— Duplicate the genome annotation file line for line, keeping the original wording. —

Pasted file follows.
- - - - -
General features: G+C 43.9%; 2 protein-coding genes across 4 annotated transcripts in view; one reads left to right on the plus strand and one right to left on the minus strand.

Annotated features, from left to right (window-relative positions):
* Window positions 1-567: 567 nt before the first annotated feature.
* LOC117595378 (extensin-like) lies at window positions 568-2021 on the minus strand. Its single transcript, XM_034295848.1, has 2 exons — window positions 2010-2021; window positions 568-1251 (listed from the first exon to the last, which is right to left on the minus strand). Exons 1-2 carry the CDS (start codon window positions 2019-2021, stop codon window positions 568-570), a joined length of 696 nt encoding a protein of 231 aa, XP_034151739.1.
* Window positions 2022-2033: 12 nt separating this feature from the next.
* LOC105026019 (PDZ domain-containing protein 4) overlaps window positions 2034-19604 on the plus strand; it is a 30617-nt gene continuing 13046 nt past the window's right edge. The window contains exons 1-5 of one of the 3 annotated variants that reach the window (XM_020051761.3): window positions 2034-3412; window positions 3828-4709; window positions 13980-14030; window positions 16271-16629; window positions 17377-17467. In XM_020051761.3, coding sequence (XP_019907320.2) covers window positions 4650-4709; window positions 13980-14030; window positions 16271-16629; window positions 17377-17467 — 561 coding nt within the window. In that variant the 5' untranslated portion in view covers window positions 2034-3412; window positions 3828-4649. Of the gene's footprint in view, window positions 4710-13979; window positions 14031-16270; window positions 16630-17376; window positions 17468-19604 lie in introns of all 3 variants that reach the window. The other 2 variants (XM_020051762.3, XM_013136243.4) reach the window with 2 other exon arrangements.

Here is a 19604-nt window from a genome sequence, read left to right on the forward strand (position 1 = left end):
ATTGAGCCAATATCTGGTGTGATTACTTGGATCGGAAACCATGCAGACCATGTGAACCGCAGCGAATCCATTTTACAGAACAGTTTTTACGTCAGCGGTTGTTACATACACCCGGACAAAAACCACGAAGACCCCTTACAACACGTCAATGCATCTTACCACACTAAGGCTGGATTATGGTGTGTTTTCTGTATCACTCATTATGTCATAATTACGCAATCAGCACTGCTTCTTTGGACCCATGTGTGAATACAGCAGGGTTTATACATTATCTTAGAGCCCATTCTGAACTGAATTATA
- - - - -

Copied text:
General features: G+C 43.9%; 2 protein-coding genes across 4 annotated transcripts in view; one reads left to right on the plus strand and one right to left on the minus strand.

Annotated features, from left to right (window-relative positions):
* Window positions 1-567: 567 nt before the first annotated feature.
* LOC117595378 (extensin-like) lies at window positions 568-2021 on the minus strand. Its single transcript, XM_034295848.1, has 2 exons — window positions 2010-2021; window positions 568-1251 (listed from the first exon to the last, which is right to left on the minus strand). Exons 1-2 carry the CDS (start codon window positions 2019-2021, stop codon window positions 568-570), a joined length of 696 nt encoding a protein of 231 aa, XP_034151739.1.
* Window positions 2022-2033: 12 nt separating this feature from the next.
* LOC105026019 (PDZ domain-containing protein 4) overlaps window positions 2034-19604 on the plus strand; it is a 30617-nt gene continuing 13046 nt past the window's right edge. The window contains exons 1-5 of one of the 3 annotated variants that reach the window (XM_020051761.3): window positions 2034-3412; window positions 3828-4709; window positions 13980-14030; window positions 16271-16629; window positions 17377-17467. In XM_020051761.3, coding sequence (XP_019907320.2) covers window positions 4650-4709; window positions 13980-14030; window positions 16271-16629; window positions 17377-17467 — 561 coding nt within the window. In that variant the 5' untranslated portion in view covers window positions 2034-3412; window positions 3828-4649. Of the gene's footprint in view, window positions 4710-13979; window positions 14031-16270; window positions 16630-17376; window positions 17468-19604 lie in introns of all 3 variants that reach the window. The other 2 variants (XM_020051762.3, XM_013136243.4) reach the window with 2 other exon arrangements.

Here is a 19604-nt window from a genome sequence, read left to right on the forward strand (position 1 = left end):
ATTGAGCCAATATCTGGTGTGATTACTTGGATCGGAAACCATGCAGACCATGTGAACCGCAGCGAATCCATTTTACAGAACAGTTTTTACGTCAGCGGTTGTTACATACACCCGGACAAAAACCACGAAGACCCCTTACAACACGTCAATGCATCTTACCACACTAAGGCTGGATTATGGTGTGTTTTCTGTATCACTCATTATGTCATAATTACGCAATCAGCACTGCTTCTTTGGACCCATGTGTGAATACAGCAGGGTTTATACATTATCTTAGAGCCCATTCTGAACTGAATTATA